Bischoff-Ferrari et al. [6] has recently demonstrated that Vitamin D supplementation significantly reduces the risk of fracture only in those subjects receiving at least 800 IU per day [6]. A threshold level of efficacy for cholecalciferol daily dose and, consequently, for the serum 25(OH)D value achieved is likely for any action of Vitamin D, including muscle strength and function. Thus, the studies using low doses of Vitamin D (at least lower than 800 IU per day) could not be able to detect any beneficial effect of cholecalciferol supplementation just because of an inadequate intake, and due to failure in achieving the threshold for serum 25(OH)D in the majority of studied patients [7-9].

Notably, the relationship between serum 25(OH)D and muscle performances seems to be represented by a plateau shape rather than a linear one. In the Longitudinal Aging Study Amsterdam, the strength of this relationship leveled off for values of serum 25(OH)D above 30 ng/ml [10], indicating that it is unlikely any further improvement of muscle strength for serum 25(OH)D levels above this limit of 30 ng/ml.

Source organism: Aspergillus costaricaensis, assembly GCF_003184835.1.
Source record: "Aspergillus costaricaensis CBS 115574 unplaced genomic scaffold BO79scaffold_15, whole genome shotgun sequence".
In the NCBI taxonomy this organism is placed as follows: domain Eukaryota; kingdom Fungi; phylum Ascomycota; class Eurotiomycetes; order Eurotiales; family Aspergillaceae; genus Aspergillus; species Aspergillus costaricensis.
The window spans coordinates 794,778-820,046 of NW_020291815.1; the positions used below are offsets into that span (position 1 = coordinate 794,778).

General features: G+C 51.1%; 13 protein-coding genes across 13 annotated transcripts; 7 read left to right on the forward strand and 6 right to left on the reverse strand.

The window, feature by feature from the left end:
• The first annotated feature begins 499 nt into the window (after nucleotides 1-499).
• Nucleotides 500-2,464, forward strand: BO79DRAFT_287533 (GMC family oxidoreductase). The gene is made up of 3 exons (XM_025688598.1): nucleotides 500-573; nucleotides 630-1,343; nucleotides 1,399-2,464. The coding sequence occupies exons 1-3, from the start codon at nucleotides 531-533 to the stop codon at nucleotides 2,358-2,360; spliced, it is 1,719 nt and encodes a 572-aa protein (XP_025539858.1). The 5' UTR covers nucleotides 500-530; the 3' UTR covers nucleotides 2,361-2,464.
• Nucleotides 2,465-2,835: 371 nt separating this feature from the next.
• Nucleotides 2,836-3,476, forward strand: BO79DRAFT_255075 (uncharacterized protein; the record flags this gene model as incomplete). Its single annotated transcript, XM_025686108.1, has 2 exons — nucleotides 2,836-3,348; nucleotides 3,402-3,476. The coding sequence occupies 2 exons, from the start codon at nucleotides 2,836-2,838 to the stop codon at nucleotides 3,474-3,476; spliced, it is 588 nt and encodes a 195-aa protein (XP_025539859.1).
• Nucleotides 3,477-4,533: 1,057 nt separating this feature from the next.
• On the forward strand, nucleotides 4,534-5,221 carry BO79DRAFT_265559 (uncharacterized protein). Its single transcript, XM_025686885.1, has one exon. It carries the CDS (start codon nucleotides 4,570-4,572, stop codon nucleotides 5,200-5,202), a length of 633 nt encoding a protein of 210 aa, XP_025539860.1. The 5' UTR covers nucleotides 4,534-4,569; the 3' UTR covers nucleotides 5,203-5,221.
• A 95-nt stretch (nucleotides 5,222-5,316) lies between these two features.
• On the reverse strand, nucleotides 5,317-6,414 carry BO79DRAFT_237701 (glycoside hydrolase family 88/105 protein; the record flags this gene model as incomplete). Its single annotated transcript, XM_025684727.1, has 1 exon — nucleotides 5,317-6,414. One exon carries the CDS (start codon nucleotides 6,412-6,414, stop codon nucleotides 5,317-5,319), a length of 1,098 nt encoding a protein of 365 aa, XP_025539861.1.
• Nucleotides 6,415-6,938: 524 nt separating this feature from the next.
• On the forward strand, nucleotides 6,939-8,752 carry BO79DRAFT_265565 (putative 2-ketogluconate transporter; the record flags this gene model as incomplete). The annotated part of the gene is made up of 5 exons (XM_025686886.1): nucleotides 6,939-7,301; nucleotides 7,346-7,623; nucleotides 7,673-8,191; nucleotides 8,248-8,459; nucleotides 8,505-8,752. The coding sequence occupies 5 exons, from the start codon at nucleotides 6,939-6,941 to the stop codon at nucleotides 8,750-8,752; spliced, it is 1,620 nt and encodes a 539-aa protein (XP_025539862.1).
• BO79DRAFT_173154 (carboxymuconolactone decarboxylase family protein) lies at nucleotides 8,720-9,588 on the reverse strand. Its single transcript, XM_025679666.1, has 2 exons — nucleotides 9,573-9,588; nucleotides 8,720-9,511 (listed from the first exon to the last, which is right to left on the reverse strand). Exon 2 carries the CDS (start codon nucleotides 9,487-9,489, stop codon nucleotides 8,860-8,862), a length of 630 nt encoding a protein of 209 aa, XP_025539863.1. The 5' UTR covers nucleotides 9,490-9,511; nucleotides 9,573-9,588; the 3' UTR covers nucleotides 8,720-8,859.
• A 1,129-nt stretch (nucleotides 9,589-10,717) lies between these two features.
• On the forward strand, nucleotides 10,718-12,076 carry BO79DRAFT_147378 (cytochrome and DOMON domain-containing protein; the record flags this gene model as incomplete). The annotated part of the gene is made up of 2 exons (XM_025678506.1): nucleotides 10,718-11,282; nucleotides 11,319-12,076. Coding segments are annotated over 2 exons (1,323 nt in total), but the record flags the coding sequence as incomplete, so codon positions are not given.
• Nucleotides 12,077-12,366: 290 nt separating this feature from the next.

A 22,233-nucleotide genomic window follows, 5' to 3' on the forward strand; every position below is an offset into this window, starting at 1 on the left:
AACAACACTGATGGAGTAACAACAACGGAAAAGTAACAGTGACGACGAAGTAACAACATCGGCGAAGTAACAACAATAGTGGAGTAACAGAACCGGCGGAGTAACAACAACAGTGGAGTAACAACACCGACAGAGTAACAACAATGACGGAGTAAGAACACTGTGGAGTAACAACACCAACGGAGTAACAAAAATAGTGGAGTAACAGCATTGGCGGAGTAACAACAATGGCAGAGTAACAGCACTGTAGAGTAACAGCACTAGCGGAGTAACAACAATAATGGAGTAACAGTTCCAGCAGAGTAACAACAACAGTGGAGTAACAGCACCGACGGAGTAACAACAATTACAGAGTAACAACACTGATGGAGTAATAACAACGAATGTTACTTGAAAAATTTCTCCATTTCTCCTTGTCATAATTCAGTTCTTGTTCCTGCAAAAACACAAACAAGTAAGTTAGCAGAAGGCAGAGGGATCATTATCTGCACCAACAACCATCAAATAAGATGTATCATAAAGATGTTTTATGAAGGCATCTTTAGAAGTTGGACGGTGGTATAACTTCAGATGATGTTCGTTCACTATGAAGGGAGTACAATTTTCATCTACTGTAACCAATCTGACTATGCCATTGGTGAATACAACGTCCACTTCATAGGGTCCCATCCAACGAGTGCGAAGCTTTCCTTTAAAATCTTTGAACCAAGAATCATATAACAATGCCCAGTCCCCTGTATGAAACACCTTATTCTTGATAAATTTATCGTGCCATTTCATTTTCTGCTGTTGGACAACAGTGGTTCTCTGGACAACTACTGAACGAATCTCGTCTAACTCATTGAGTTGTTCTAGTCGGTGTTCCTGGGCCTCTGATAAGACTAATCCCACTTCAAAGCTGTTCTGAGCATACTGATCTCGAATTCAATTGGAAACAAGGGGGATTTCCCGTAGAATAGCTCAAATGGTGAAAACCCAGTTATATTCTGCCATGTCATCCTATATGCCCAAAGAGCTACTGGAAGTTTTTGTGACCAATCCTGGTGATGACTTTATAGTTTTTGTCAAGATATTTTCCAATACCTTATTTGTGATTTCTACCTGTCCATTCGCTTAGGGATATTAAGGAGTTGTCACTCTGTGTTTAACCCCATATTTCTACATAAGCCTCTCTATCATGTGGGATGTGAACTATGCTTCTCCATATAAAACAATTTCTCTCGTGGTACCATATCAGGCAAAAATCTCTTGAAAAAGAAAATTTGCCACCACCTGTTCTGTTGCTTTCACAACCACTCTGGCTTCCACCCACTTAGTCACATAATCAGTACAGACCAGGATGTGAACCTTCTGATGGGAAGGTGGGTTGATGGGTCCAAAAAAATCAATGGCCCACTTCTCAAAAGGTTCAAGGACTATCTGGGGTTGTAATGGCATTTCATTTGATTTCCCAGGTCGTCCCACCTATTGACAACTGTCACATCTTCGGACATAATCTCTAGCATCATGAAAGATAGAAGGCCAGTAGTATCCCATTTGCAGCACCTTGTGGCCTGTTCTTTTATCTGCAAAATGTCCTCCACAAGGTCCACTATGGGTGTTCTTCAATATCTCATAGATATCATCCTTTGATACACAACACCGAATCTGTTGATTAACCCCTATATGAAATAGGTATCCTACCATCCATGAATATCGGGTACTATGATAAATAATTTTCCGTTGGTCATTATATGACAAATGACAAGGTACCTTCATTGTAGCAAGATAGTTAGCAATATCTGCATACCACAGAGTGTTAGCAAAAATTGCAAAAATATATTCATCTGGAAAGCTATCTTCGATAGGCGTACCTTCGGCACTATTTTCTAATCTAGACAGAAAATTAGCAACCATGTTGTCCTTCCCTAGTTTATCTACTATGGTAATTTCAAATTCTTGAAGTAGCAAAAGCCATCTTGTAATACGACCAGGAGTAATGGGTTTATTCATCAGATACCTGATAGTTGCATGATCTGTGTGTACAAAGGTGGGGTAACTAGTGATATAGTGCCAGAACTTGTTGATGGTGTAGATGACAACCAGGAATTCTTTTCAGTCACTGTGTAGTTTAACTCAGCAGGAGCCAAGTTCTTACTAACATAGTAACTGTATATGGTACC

These observations could, therefore, explain the reason why Vitamin D supplementation produced no significant effect in RCTs that enrolled patients with a mean basal serum 25(OH)D value close to the reference range [11-13]. On the other hand, it seems that improvements in muscle strength and function may be easily induced by plain Vitamin D supplementation in those subjects with Vitamin D deficiency, simply by contrasting the detrimental effects of deficiency on the muscles. Overall, these observations suggest that Vitamin D has just a physiologic role for muscle cells function rather than pharmacological effects.